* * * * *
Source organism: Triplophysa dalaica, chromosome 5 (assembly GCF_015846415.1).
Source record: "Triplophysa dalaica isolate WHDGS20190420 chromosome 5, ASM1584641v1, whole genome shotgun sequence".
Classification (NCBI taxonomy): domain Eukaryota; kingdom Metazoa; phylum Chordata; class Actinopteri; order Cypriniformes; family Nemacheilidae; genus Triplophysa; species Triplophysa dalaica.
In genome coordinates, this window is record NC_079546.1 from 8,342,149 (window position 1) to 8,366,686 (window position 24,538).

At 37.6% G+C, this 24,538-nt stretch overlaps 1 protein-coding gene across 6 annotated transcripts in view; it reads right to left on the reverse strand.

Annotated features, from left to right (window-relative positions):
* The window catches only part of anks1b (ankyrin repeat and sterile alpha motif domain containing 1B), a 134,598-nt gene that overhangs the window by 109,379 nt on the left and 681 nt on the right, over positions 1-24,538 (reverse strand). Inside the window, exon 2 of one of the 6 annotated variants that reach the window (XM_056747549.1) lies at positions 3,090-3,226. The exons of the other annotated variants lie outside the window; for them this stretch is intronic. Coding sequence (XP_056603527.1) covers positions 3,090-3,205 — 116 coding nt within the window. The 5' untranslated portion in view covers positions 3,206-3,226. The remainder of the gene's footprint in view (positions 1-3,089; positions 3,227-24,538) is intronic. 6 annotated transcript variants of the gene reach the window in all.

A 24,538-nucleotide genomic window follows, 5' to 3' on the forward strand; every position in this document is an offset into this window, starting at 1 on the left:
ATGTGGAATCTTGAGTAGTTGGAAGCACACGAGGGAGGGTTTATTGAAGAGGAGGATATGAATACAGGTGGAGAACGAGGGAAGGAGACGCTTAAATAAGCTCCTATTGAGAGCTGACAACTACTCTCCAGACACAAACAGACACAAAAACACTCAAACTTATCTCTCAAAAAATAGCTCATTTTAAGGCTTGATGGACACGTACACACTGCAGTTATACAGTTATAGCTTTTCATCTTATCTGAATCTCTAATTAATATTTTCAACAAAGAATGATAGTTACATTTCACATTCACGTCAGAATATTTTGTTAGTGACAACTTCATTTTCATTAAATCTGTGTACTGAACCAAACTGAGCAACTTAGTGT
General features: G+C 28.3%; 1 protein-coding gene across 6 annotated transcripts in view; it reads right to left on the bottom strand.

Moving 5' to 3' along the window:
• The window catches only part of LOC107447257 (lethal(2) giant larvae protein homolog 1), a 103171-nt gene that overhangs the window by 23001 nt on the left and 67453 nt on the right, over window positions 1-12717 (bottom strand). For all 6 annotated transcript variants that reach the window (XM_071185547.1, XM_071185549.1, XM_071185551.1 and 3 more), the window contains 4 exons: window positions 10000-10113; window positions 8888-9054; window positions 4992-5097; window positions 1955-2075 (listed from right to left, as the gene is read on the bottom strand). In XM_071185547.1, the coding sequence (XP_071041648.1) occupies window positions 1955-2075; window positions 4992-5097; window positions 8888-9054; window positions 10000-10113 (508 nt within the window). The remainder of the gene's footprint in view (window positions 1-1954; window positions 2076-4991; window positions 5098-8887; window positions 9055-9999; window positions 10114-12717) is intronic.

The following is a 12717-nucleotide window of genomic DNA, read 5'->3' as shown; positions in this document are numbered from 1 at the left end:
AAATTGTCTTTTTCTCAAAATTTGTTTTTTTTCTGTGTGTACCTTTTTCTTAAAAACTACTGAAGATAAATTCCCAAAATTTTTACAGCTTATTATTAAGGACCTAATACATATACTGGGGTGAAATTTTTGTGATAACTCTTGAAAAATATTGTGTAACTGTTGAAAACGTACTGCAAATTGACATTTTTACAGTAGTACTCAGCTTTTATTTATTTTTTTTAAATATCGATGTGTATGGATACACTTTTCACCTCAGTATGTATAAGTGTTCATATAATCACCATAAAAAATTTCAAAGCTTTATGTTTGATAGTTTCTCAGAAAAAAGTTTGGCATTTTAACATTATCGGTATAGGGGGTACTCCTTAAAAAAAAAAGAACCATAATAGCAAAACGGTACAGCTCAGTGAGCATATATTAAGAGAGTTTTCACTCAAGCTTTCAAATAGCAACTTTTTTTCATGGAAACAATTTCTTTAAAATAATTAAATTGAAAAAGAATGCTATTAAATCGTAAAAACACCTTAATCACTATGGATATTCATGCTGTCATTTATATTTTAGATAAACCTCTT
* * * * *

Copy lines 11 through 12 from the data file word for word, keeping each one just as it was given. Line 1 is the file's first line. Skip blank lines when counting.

Moving 5' to 3' along the window:
• The window catches only part of LOC107447257 (lethal(2) giant larvae protein homolog 1), a 103171-nt gene that overhangs the window by 23001 nt on the left and 67453 nt on the right, over window positions 1-12717 (bottom strand). For all 6 annotated transcript variants that reach the window (XM_071185547.1, XM_071185549.1, XM_071185551.1 and 3 more), the window contains 4 exons: window positions 10000-10113; window positions 8888-9054; window positions 4992-5097; window positions 1955-2075 (listed from right to left, as the gene is read on the bottom strand). In XM_071185547.1, the coding sequence (XP_071041648.1) occupies window positions 1955-2075; window positions 4992-5097; window positions 8888-9054; window positions 10000-10113 (508 nt within the window). The remainder of the gene's footprint in view (window positions 1-1954; window positions 2076-4991; window positions 5098-8887; window positions 9055-9999; window positions 10114-12717) is intronic.